For the past two years, investing in a momentum strategy has mostly been a bet on the technology sector. The composition of the $10 billion iShares Edge MSCI USA Momentum Factor ETF (MTUM) has consistently had tech as its top holding comprising anywhere between 30% and 45% of the portfolio. A few other sectors have also claimed large stakes in the fund along the way.
Shortly after the election, financials took a 20%+ position amidst optimism that the pro-growth, rising interest rate environment would benefit them, but that momentum (pun intended!) has since fizzled out. Sectors, such as consumer discretionary and industrials, have taken turns with larger allocations over time, but MTUM has largely been a tech ETF first and foremost.
MTUM reconstitutes itself twice a year, once at the end of May and once at the end of November. When it does this, it usually generates interest among the market watcher types who want to see which sectors are hot at the moment. The last what I'd consider major change for the index came back in May 2017. After the election, growth and economically-sensitive sectors of the market took off and MTUM started to reflect those changes.
After the rebalance, the financial sector allocation jumped from 4% to 23% of the fund. Consumer discretionary increased from 9% to 15%. Stodgy old utilities and consumer staples, which previously accounted for a combined 16% of the fund, now accounted for just 1%. MTUM had transformed into a fully growth-focused ETF.
MTUM just completed its latest reconstitution last weekend, and for the first time since early 2017, we're seeing a major shift within MTUM again.
How MTUM Is Built
Before we jump into how the fund has changed, let's take a minute to revisit how MTUM is populated and criteria that are used in order to select its components.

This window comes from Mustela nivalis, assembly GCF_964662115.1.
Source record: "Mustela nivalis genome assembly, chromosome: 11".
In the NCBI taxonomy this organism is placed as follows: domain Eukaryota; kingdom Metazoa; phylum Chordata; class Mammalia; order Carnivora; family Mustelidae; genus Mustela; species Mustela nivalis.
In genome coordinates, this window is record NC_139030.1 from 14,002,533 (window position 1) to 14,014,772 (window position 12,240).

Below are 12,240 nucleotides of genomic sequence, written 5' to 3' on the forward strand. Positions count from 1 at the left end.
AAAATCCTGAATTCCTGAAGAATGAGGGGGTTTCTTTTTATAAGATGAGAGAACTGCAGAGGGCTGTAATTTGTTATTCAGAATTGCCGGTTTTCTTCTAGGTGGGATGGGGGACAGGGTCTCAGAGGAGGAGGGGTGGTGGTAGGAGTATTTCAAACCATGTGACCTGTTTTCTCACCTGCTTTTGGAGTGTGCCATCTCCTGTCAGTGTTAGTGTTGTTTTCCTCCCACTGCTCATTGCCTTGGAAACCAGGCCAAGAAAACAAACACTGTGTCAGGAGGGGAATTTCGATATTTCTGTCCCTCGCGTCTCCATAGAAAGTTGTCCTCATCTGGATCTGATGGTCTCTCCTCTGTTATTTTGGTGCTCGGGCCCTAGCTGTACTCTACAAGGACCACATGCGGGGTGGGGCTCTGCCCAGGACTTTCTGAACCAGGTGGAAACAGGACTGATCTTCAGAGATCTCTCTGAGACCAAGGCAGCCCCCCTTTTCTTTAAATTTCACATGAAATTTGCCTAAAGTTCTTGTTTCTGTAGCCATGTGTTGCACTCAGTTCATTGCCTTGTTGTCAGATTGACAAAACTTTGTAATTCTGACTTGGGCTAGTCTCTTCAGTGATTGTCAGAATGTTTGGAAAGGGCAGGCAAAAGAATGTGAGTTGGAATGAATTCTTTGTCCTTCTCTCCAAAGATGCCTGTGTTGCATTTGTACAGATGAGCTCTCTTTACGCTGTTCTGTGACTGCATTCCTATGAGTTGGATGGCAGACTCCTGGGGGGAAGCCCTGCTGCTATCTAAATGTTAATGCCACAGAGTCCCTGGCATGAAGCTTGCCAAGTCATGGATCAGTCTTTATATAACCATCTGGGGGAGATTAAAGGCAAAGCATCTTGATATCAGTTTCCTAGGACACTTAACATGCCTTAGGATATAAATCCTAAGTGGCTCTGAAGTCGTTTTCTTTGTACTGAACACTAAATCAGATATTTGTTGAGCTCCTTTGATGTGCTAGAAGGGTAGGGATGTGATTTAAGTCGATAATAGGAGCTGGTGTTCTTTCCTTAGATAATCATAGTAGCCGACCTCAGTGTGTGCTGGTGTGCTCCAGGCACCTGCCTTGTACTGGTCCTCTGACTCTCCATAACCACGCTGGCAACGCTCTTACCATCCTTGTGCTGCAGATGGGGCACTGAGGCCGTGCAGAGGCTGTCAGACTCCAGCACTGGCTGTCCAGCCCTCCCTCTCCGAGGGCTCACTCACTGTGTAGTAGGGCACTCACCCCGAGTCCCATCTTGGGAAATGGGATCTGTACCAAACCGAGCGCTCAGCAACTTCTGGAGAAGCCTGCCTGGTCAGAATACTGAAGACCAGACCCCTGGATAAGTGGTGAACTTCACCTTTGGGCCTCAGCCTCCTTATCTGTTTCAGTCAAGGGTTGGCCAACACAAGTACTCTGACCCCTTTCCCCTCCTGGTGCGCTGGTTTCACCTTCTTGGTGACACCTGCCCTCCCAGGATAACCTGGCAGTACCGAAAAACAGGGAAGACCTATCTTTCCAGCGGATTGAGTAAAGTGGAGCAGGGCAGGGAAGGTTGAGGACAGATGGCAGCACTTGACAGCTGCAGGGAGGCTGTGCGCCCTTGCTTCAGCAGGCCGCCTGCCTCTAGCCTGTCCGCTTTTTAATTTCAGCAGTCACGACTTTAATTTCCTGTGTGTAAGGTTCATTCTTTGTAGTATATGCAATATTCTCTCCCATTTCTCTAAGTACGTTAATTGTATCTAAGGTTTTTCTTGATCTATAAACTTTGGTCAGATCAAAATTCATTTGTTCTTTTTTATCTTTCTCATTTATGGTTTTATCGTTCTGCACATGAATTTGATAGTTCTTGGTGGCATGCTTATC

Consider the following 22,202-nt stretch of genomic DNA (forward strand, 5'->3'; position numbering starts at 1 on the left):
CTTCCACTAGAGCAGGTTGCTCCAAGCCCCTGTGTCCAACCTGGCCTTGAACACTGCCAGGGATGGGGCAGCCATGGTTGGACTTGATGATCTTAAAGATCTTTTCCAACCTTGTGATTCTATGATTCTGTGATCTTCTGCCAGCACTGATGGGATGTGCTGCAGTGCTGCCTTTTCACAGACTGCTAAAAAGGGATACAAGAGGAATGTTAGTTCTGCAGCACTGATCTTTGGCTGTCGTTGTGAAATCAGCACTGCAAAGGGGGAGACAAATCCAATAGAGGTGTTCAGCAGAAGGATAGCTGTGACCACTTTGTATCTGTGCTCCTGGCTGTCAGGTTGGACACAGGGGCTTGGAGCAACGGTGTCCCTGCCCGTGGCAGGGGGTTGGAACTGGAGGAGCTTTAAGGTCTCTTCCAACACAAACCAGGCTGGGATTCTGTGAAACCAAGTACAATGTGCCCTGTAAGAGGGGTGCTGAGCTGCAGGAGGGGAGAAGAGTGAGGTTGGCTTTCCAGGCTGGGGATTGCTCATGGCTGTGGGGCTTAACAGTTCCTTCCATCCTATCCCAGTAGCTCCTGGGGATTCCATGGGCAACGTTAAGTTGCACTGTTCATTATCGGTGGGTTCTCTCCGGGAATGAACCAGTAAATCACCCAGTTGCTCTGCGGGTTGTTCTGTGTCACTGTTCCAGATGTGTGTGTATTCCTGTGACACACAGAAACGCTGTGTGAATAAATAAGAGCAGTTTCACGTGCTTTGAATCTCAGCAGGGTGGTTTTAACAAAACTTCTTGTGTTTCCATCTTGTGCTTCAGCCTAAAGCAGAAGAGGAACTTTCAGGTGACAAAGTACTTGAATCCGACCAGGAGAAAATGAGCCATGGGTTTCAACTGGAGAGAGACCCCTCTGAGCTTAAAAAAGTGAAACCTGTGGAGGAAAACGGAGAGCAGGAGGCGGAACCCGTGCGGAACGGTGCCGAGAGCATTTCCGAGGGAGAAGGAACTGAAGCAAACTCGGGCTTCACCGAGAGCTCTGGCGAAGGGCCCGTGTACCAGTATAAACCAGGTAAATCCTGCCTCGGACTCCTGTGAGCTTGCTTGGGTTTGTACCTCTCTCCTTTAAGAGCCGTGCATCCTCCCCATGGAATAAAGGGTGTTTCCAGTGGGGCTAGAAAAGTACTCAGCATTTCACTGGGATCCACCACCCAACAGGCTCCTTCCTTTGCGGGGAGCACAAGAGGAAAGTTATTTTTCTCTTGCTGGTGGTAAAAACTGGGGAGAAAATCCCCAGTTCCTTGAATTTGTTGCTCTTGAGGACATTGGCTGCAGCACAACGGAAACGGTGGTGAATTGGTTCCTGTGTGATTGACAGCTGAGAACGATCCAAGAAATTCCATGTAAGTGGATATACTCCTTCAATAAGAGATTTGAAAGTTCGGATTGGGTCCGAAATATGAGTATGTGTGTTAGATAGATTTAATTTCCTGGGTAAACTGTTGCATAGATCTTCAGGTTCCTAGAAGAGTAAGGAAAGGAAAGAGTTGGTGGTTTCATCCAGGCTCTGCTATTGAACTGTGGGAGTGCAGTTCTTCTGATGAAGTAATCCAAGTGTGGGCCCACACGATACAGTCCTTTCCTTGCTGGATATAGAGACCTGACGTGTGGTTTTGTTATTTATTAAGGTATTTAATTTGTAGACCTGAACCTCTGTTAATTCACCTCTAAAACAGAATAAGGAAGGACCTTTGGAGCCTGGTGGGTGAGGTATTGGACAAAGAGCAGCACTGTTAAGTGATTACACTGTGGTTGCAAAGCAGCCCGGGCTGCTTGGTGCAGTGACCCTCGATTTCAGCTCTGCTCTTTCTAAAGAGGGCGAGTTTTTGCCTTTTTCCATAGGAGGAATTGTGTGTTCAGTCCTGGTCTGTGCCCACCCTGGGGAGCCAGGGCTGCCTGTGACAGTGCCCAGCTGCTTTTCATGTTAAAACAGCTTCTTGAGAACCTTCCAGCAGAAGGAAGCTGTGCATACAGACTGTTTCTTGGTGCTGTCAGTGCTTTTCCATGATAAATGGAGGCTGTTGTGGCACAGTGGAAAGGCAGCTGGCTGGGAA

Starting with a universe of domestic large-cap and mid-cap stocks, MTUM "is designed to measure the performance of an equity momentum strategy by emphasizing stocks with high price momentum, while maintaining reasonably high trading liquidity, investment capacity and moderate index turnover," according to the prospectus. For the selection process, MTUM looks at excess risk-adjusted returns over the prior 6- and 12-month time periods and translates those figures into an average momentum score.
Because MTUM only reconstitutes itself twice a year, there's something of a delayed reaction to the market's movements. Since the fund looks back at 12 months of pricing history to determine what qualifies as "momentum," it could take up to a year for changing market conditions to fully show up in the portfolio.
How MTUM Is Changing
Let's start by taking a look at the composition of MTUM both before and after the rebalance.
The biggest change I noticed right off the bat is the allocation changes in three sectors - technology, healthcare and financials.
The tech sector allocation drops from 41% to 31%. That's still good enough to make it the top sector holding in the fund, but it's a significant drop from where it was at. Over the past six months since the last rebalance, tech is only the 6th best performer of the markets' 11 major sectors in total. On a total return basis, the Technology Select Sector SPDR ETF (XLK) trailed the S&P 500 (SPY) by 0.64%, so a reduced exposure to tech shouldn't be surprising. The top tech holdings currently include Microsoft (MSFT), Apple (AAPL) and Visa (V).
Healthcare makes a huge jump from about 9% of the fund to 26%. This is consistent with the fact that healthcare has easily been the market's top performing sector over the past six months (the Healthcare Select Sector SPDR ETF (XLV) is up more than 17%). It's also narrowly the top performing sector over the past 12 months, so I'd fully expect this to be MTUM's top sector holding another six months from now.